Andy Murray has played in twenty Grand Slams and has never won. However, by the time Roger Federer had played in twenty Grand Slams, he had only won two. Albeit, Federer has now played in forty-six Grand Slams and won sixteen. But the point is, the fact that Murray is yet to win a Grand Slam isn't something that should have Brits worried. Of course, they'll want to see a male Brit win a Grand Slam for the first time since Fred Perry did so back in 1936 during his reign over world tennis. But just how long are people willing to wait for Murray, now 23, to win his first Grand Slam title, and how long are they going to actually have to wait?
To win a Grand Slam title nowadays and not be either Roger Federer or Rafael Nadal is rare (between them, they've won 21 of the last 23 Grand Slams and many more before that), but it's not impossible. So why can't Murray do it? He's certainly come close, having reached two finals. But close is obviously not close enough.
Federer and Nadal are a different class and always have been. Federer ruled the sport of tennis from the day he beat Mark Philippoussis in the 2003 Wimbledon Final, until Rafael Nadal beat him in the longest ever Wimbledon Final five years later, with play lasting almost four hours and the event itself taking seven. This game alone is almost enough to answer why Murray has never won a Grand Slam: the two men who have constantly denied him a title are two of the most determined men any sport has ever seen.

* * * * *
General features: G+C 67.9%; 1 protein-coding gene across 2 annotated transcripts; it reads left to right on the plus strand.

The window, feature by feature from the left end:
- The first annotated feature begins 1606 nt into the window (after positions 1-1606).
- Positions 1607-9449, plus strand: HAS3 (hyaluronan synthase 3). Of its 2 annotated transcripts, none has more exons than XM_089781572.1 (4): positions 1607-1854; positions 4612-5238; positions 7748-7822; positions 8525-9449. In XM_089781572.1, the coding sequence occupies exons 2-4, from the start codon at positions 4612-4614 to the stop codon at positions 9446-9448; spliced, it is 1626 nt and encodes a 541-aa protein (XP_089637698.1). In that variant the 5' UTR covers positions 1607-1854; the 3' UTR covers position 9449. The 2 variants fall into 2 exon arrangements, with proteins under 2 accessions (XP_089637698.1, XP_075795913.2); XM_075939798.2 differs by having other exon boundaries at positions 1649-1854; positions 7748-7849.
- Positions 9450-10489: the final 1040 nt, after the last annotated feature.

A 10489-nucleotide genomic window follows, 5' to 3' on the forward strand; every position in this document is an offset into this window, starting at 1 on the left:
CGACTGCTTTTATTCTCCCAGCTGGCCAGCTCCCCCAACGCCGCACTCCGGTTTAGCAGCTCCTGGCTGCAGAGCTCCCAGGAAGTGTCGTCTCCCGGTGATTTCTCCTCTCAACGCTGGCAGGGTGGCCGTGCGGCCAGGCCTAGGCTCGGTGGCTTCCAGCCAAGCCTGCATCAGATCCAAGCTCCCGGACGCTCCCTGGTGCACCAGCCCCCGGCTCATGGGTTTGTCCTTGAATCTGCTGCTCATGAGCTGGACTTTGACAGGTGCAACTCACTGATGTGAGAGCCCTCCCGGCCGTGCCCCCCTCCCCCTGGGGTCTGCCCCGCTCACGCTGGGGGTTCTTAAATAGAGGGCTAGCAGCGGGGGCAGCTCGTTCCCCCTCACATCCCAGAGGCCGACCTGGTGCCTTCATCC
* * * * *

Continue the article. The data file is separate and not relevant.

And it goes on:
Murray, and thousands of others, simply cannot match their levels of determination and endurance. He is often sloppy in his play at Grand Slams, with four of his last eight appearances ending in either third or fourth round exits. Even his 2008 Olympics appearance proved to be a no-show despite so much hype surrounding him. He disappointed massively, making a second round exit.
He came into the game at a bad time as well. Tennis was being dominated by Federer when Murray began to climb the world rankings and there was no standout candidate to take his crown as the best in the world. Murray took until 2008 to put in his first respectable performance at a Grand Slam, which was three years after his Grand Slam debut.
Meanwhile, Nadal, just one year older than Murray, had already won five Grand Slams by the time Murray had even reached a final. He simply got his head down and played quality tennis. Murray did played brilliant tennis, but not consistently, which has easily been his biggest downfall over the years.
As for 'Will he ever win a Grand Slam?', I believe he will. Federer is slowly winding down with his career. Yes, he is still winning a lot of matches and tour events, and is by no standards 'finished,' but he only won one of the four Grand Slams held in 2010; Nadal winning the other three.
And on the subject of Nadal, on his day he is undoubtedly the best player in the world. But the key phrase here is 'on his day'. If Murray begins to be more consistent during Grand Slams and plays the tennis everyone knows he can play, he might catch Nadal on an off day, and that off day might just be during a Grand Slam final...